Lush green growth at Enngonia

Bare dirt around Weilmoringle only 100km away

The evening event in Weilmoringle started with a BBQ, followed by a concert and school prizes. It was a great fun night with lots of laughter and good fellowship. One of the fun parts of the evening was a new initiative by the Walgett police to engage the kids (more about this another week).
Three bears from Golidlock's story
Before setting off the home the next morning I had breakfast with some of the Aboriginal Elders and had good discussions around activities in the village.

It really is a great privilege to be able to join with these communities in their times of fun and celebration.

Friday, 12 December 2014

Pamper Day Quombone

Natasha O’Neill Uniting Care Drought worker
 I headed  out to Quombone to join the team in this great day. We had 20 booked in for this day of fun and pampering.  There were two gentlemen also there for the day - both had hair cuts and a massage and felt so much more relaxed.

I had great conversations with our guests, hearing from young and and longtime residents. The guys, both 5 generation, coping with land size changes as they seek to find ways to make it work. Crop and cattle seem the go- sheep did not work out. The ladies loved it. Their hair cuts and styles -Wow!- the 3 girls knew their craft! Not one unhappy camper- or pamper! Some were not sure if their partners would know who they are.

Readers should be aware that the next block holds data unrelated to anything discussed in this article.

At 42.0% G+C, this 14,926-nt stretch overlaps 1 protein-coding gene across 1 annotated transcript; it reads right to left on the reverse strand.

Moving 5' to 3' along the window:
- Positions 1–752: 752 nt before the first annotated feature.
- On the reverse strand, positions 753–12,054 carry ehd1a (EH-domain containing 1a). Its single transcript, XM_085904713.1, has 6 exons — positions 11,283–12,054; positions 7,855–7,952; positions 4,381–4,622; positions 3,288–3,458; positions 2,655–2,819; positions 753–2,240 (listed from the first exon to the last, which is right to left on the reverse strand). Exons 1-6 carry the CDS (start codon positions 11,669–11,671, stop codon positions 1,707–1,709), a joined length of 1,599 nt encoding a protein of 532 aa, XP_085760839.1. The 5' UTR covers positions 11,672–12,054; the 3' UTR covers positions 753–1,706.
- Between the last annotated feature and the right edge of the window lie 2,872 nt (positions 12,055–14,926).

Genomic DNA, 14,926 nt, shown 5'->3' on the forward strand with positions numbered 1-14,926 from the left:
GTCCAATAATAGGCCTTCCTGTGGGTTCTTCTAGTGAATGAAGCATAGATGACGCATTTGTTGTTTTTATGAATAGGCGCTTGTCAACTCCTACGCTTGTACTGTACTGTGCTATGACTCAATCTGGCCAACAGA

It is good to see people come in happy but worn down to leave looking and feeling great. The food was great, lots of non- healthy snacks with the odd bit of non- dipped fruit.
 Did it work? Yes, it did. How do I know? I saw their faces. I was told  by many of the farming folk -male and female- their children had a great time with trained child care. The picture on the left taken by Catherine is one of the only live shots. Permission given for this one but for the privacy I left my camera in the car. Having facials is a private moment more so when you have a white beard - ouch!